Journal Article

Selection of Welding Parameter during Friction Stir Spot Welding

2008-04-14
2008-01-0146
The selection of parameters during friction stir spot welding of Al-alloys and Mg-alloys is discussed. The role of tool rotation speed, plunge rate, and dwell time is examined in relation to the tool heating rate,temperature, force, and torque that occur during spot welding. In order to reduce the cycle time and tool force during Al- alloy spot welding, it is necessary to increase the tool rotation speed >1500 RPM. The measured peak temperature in the stir zone is determined by the rotation speed and dwell time, and is ultimately limited by the solidus of the alloy. When tool rotation speeds >1500 RPM are employed during AZ91 Mg-alloy spot welding, the tendency for melted film formation and cracking are greatly increased.
Technical Paper

Microcellular Ceramic Foams: Manufacturing and Study of Acoustical Properties

2007-05-15
2007-01-2187
A novel processing method for fabricating high porosity microcellular ceramic foams for sound absorption applications has been developed. The strategy for fabricating the ceramic foams involves: (i) forming some shapes using a mixture of preceramic polymer and expandable microspheres by a conventional ceramic forming method, (ii) foaming the compact by heating, (iii) cross-linking the foamed body, and (iv) transforming the foamed body into ceramic foams by pyrolysis. By controlling the microsphere content and that of the base elastomer, it was possible to adjust the porosity with a very high open-cell content (ranging between 43 - 95%), high microcellular cell densities (9 × 108 - 1.6 × 109 cells/cm3) and desired expansion ratios (3 - 6 folds). Sound absorption testing has been performed using ASTM C-384 standard test. The preliminary results show that ceramic foams are candidate sound absorption materials.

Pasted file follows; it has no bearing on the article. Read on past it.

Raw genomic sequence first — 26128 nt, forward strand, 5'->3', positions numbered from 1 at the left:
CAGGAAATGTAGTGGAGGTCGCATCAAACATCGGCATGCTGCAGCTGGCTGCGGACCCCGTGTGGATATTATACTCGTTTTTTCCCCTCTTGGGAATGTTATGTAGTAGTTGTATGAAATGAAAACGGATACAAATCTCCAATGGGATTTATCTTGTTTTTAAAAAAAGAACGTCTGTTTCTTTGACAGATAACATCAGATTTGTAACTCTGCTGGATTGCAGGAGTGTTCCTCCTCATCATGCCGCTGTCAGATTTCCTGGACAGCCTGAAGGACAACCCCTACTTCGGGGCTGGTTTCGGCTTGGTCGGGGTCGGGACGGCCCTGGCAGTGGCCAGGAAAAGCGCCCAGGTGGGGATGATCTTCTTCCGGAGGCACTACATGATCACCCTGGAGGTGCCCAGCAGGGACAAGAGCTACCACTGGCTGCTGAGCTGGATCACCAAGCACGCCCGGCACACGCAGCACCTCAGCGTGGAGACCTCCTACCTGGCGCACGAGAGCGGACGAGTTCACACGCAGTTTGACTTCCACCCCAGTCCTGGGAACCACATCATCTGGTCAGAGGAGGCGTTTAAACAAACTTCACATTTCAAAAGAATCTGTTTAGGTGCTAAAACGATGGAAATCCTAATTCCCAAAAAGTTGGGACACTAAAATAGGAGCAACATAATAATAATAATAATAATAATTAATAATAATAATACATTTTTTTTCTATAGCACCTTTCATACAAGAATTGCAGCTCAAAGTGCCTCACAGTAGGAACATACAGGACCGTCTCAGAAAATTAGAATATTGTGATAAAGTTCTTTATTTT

Technical Paper

Foaming Visualization of Thermoplastic Polyolefin (TPO) Blends with N2

2007-04-16
2007-01-0572